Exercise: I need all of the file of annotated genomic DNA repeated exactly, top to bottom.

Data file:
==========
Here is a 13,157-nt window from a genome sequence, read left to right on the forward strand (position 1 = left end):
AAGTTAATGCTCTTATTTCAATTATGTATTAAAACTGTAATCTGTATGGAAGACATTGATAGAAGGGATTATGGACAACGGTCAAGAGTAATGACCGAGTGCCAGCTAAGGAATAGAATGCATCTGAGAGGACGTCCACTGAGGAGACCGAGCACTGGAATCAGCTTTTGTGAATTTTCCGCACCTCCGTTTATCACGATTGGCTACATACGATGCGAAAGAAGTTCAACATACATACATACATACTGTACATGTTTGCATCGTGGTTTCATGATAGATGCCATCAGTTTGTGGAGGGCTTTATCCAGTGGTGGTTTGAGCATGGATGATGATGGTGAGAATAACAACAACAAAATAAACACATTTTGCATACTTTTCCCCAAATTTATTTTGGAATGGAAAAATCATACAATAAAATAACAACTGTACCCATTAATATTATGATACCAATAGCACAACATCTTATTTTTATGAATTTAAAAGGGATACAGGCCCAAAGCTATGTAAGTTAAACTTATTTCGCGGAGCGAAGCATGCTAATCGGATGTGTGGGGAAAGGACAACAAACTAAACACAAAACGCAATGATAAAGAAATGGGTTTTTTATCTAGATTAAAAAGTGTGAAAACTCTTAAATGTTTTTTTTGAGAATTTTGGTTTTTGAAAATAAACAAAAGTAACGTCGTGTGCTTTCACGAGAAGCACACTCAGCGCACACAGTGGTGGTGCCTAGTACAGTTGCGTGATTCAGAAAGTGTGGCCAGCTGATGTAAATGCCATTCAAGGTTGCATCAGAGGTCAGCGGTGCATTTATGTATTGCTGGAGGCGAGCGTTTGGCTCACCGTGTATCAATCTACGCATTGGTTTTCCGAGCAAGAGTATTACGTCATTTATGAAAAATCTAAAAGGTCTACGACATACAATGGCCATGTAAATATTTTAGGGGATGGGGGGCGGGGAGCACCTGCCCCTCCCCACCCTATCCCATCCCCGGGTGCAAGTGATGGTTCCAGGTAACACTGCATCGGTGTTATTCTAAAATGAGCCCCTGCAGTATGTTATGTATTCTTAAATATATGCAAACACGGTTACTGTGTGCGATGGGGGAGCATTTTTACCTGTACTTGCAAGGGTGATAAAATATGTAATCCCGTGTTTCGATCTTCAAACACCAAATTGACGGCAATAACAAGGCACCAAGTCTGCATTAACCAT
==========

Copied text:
Here is a 13,157-nt window from a genome sequence, read left to right on the forward strand (position 1 = left end):
AAGTTAATGCTCTTATTTCAATTATGTATTAAAACTGTAATCTGTATGGAAGACATTGATAGAAGGGATTATGGACAACGGTCAAGAGTAATGACCGAGTGCCAGCTAAGGAATAGAATGCATCTGAGAGGACGTCCACTGAGGAGACCGAGCACTGGAATCAGCTTTTGTGAATTTTCCGCACCTCCGTTTATCACGATTGGCTACATACGATGCGAAAGAAGTTCAACATACATACATACATACTGTACATGTTTGCATCGTGGTTTCATGATAGATGCCATCAGTTTGTGGAGGGCTTTATCCAGTGGTGGTTTGAGCATGGATGATGATGGTGAGAATAACAACAACAAAATAAACACATTTTGCATACTTTTCCCCAAATTTATTTTGGAATGGAAAAATCATACAATAAAATAACAACTGTACCCATTAATATTATGATACCAATAGCACAACATCTTATTTTTATGAATTTAAAAGGGATACAGGCCCAAAGCTATGTAAGTTAAACTTATTTCGCGGAGCGAAGCATGCTAATCGGATGTGTGGGGAAAGGACAACAAACTAAACACAAAACGCAATGATAAAGAAATGGGTTTTTTATCTAGATTAAAAAGTGTGAAAACTCTTAAATGTTTTTTTTGAGAATTTTGGTTTTTGAAAATAAACAAAAGTAACGTCGTGTGCTTTCACGAGAAGCACACTCAGCGCACACAGTGGTGGTGCCTAGTACAGTTGCGTGATTCAGAAAGTGTGGCCAGCTGATGTAAATGCCATTCAAGGTTGCATCAGAGGTCAGCGGTGCATTTATGTATTGCTGGAGGCGAGCGTTTGGCTCACCGTGTATCAATCTACGCATTGGTTTTCCGAGCAAGAGTATTACGTCATTTATGAAAAATCTAAAAGGTCTACGACATACAATGGCCATGTAAATATTTTAGGGGATGGGGGGCGGGGAGCACCTGCCCCTCCCCACCCTATCCCATCCCCGGGTGCAAGTGATGGTTCCAGGTAACACTGCATCGGTGTTATTCTAAAATGAGCCCCTGCAGTATGTTATGTATTCTTAAATATATGCAAACACGGTTACTGTGTGCGATGGGGGAGCATTTTTACCTGTACTTGCAAGGGTGATAAAATATGTAATCCCGTGTTTCGATCTTCAAACACCAAATTGACGGCAATAACAAGGCACCAAGTCTGCATTAACCAT